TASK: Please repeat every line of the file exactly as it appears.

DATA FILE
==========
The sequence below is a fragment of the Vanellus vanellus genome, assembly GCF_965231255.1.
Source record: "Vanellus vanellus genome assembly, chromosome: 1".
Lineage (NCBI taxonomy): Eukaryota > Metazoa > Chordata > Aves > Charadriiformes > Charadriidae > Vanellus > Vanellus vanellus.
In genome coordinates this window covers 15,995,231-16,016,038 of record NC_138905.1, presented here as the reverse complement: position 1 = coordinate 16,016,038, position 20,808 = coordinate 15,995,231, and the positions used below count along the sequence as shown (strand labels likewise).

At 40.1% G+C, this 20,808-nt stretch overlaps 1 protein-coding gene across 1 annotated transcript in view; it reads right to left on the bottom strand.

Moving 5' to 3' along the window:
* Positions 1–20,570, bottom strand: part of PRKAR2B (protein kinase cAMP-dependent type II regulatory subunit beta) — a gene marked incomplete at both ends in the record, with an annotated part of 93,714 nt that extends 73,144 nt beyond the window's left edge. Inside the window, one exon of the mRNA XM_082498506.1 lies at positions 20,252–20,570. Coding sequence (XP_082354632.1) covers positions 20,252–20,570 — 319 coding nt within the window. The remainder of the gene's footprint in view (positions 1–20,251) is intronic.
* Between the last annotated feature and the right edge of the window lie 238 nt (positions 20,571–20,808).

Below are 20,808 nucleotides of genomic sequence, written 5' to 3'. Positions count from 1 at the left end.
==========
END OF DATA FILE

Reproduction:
The sequence below is a fragment of the Vanellus vanellus genome, assembly GCF_965231255.1.
Source record: "Vanellus vanellus genome assembly, chromosome: 1".
Lineage (NCBI taxonomy): Eukaryota > Metazoa > Chordata > Aves > Charadriiformes > Charadriidae > Vanellus > Vanellus vanellus.
In genome coordinates this window covers 15,995,231-16,016,038 of record NC_138905.1, presented here as the reverse complement: position 1 = coordinate 16,016,038, position 20,808 = coordinate 15,995,231, and the positions used below count along the sequence as shown (strand labels likewise).

At 40.1% G+C, this 20,808-nt stretch overlaps 1 protein-coding gene across 1 annotated transcript in view; it reads right to left on the bottom strand.

Moving 5' to 3' along the window:
* Positions 1–20,570, bottom strand: part of PRKAR2B (protein kinase cAMP-dependent type II regulatory subunit beta) — a gene marked incomplete at both ends in the record, with an annotated part of 93,714 nt that extends 73,144 nt beyond the window's left edge. Inside the window, one exon of the mRNA XM_082498506.1 lies at positions 20,252–20,570. Coding sequence (XP_082354632.1) covers positions 20,252–20,570 — 319 coding nt within the window. The remainder of the gene's footprint in view (positions 1–20,251) is intronic.
* Between the last annotated feature and the right edge of the window lie 238 nt (positions 20,571–20,808).

Below are 20,808 nucleotides of genomic sequence, written 5' to 3'. Positions count from 1 at the left end.